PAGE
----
Author Topic: Desulphation (Mad Science!) Experiments  (Read 439 times)

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thunderhead

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Desulphation (Mad Science!) Experiments
« on: September 17, 2017, 10:11:25 AM »
It's been a long time since I last posted, but in the meantime (7 years off-grid in rural Ireland) I have learned a lot.

I have a theory that the process of desulphation is only a problem on one electrode.

The textbooks say that the process of charging a lead-acid battery is like this:-

+ve: PbSO4 + 2H2O -> PbO2 + H2SO4 + 2H+ + 2e-

-ve: PbSO4 + 2H+ + 2e- -> Pb + H2SO4

Now the problem is that the lead sulphate is supposed to form a non-conductive form which cannot easily be broken down.  My theory was that it might be easy to break down on one plate but not the other: for example, lead sulphate could become lead at the -ve plate but not become lead oxide at the positive plate.

The test for this is to try charging the battery in reverse.  If sulphation is equally a problem on both plates then it won't matter: they'll still not take charge.

Now, before we go any further, I should point out that I am a mad scientist by hobby.  I have been fooling around with things that corrode (including concentrated sulphuric acid) and things that go bang (including hydrogen) since I was thirteen -- over forty years ago!  If you don't know what risks are associated with abusing batteries, (and, to give you a better idea, try googling "acid burn face",) please take it from me that this is not something to try.  As they say in all those jackass TV programmes: DO NOT TRY THIS AT HOME!

Nevertheless, I tried it to see if my theory was true.  I had four old deep-cycle batteries that I bought from Halfords many years ago: they said 85Ah on them but, after I had abandoned them as too worn and then left them in the back of the shed for two years, they showed between  5Ah and 7Ah capacity.   I connected a bulb across each and discharged them flat.  I left the battery connected to the bulb for about a week each, and then connected each -- in reverse -- to a 40W solar panel and gave them about a week of Ireland's finest summer.

All ended up reverse polarity.  What is more, each could then be charged up to about 40Ah to 50Ah!  So each went back on the bulb to discharge flat, and then slowly charged up to correct polarity again.

Summer has gone here in Ireland, so I am charging them as I have spare electricity (through a 12v bulb in series with my dumpload) but one is already back up to 60Ah (and has been added to my battery bank,) and the other three should be added in a month or so.

Now, since you are not going to repeat my crazy experiments, why is this interesting?   The reason is that I believe I have demonstrated that sulphation is only a problem on one plate, and suggested how these desulphation gadgets are supposed to work.  The active part of the desulphation pulse must be the part where current flows in reverse direction.  That should help with desulphation circuit design.

I'm not going to have much electricity to spare until next summer, so I won't be doing any more mad science until then, but I hope that this knowledge might be useful to someone.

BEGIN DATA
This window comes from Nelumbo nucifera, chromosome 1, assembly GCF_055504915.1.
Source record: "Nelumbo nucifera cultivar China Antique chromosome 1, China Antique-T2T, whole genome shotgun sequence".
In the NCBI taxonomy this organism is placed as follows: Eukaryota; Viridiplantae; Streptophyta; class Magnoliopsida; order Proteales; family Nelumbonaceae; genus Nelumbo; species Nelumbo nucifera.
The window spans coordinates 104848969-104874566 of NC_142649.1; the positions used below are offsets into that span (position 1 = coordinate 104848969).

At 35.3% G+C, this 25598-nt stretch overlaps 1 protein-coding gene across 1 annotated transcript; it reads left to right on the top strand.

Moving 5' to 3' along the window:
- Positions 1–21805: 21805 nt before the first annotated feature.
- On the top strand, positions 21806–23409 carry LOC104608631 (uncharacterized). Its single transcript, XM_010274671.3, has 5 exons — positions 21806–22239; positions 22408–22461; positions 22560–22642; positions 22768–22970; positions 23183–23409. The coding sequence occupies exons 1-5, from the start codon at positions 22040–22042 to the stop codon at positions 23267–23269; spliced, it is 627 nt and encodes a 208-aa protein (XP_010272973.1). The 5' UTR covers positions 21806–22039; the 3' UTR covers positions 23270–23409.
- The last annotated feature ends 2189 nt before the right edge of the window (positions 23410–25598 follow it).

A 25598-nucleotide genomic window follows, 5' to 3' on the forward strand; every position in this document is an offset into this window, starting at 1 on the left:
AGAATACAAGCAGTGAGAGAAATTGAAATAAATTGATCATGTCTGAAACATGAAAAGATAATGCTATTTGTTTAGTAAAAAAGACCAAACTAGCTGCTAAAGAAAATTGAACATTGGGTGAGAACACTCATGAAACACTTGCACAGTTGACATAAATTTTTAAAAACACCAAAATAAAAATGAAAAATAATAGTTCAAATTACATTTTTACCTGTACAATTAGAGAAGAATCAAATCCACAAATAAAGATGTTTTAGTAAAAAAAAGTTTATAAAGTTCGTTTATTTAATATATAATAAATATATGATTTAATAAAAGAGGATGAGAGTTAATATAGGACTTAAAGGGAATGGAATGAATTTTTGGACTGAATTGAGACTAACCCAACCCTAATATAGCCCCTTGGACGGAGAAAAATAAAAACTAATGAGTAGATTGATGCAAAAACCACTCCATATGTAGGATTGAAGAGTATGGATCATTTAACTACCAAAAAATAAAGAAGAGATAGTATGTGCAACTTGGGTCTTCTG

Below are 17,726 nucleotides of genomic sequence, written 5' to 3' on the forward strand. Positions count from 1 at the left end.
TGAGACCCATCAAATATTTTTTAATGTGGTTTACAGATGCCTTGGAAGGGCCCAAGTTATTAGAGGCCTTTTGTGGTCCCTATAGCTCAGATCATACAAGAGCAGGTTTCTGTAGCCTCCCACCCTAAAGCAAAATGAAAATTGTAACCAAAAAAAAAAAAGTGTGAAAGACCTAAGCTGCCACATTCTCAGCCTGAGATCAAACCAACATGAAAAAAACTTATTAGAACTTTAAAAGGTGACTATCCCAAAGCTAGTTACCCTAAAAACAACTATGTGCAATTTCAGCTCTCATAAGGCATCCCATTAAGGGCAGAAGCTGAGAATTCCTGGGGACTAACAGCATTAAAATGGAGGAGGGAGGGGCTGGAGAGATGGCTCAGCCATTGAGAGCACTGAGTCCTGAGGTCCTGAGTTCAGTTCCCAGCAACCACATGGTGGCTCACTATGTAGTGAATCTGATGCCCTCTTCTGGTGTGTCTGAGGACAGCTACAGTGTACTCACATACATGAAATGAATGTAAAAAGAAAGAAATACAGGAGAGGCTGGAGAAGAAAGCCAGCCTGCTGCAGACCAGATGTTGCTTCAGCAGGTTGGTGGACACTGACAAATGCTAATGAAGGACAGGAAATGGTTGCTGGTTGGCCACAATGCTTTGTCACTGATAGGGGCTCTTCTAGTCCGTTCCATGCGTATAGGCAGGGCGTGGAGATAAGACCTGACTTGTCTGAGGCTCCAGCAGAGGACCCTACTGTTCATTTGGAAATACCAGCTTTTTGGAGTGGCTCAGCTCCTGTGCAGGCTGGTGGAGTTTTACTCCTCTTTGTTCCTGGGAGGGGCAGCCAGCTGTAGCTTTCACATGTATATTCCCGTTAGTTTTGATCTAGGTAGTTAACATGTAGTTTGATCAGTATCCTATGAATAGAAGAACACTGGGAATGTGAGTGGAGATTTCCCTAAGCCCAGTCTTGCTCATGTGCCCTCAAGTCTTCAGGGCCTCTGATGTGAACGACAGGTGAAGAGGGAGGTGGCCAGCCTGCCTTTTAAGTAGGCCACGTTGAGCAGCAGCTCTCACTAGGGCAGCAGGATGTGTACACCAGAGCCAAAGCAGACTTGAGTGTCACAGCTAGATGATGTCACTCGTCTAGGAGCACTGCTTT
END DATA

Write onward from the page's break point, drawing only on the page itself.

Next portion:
« Last Edit: September 17, 2017, 12:49:04 PM by thunderhead »

joestue

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Re: Desulphation (Mad Science!) Experiments
« Reply #1 on: September 17, 2017, 01:03:35 PM »
I believe it. I might try this with my truck battery which seems to be down to less than 10 amp hours capacity, but still works fine.

charging in reverse is going to turn pbso4 and pb02 back into lead, which is a good thing. the lead is what holds the entire positive plate together. if you can charge it slow enough to get that lead deep into the posititive plate, you've permanently increased the capacity of the battery when you charge it "forwards" and that lead is retained, holding the active material (pb02) together.


in my experience the positive plate expands and corrodes and litterally crumbles apart, well before the battery should have reached end of life.


the risk you would be taking would be permanent damage to the negative plate, as it expands and fills with lead oxide.

george65

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Re: Desulphation (Mad Science!) Experiments
« Reply #2 on: September 17, 2017, 05:24:02 PM »

in my experience the positive plate expands and corrodes and litterally crumbles apart, well before the battery should have reached end of life.

This is always why I took these " Restore a dead battery " products/ devices/ gimmicks as hogwash.  You can't just add powder or a devise to a battery to restore physical Damage...... Or so I thought.
The other things is the lead that comes off eventually piles up on the bottom of the cells and the thing self shorts.
I guess it depends on the individual case but I have to wonder how much of the lead can be Re-deposited back on the plates? 
The other question would be how long is the restored battery life? Will you get another year out of it before having to do it again or will you get closer to original life?


Quote
  The risk you would be taking would be permanent damage to the negative plate, as it expands and fills with lead oxide.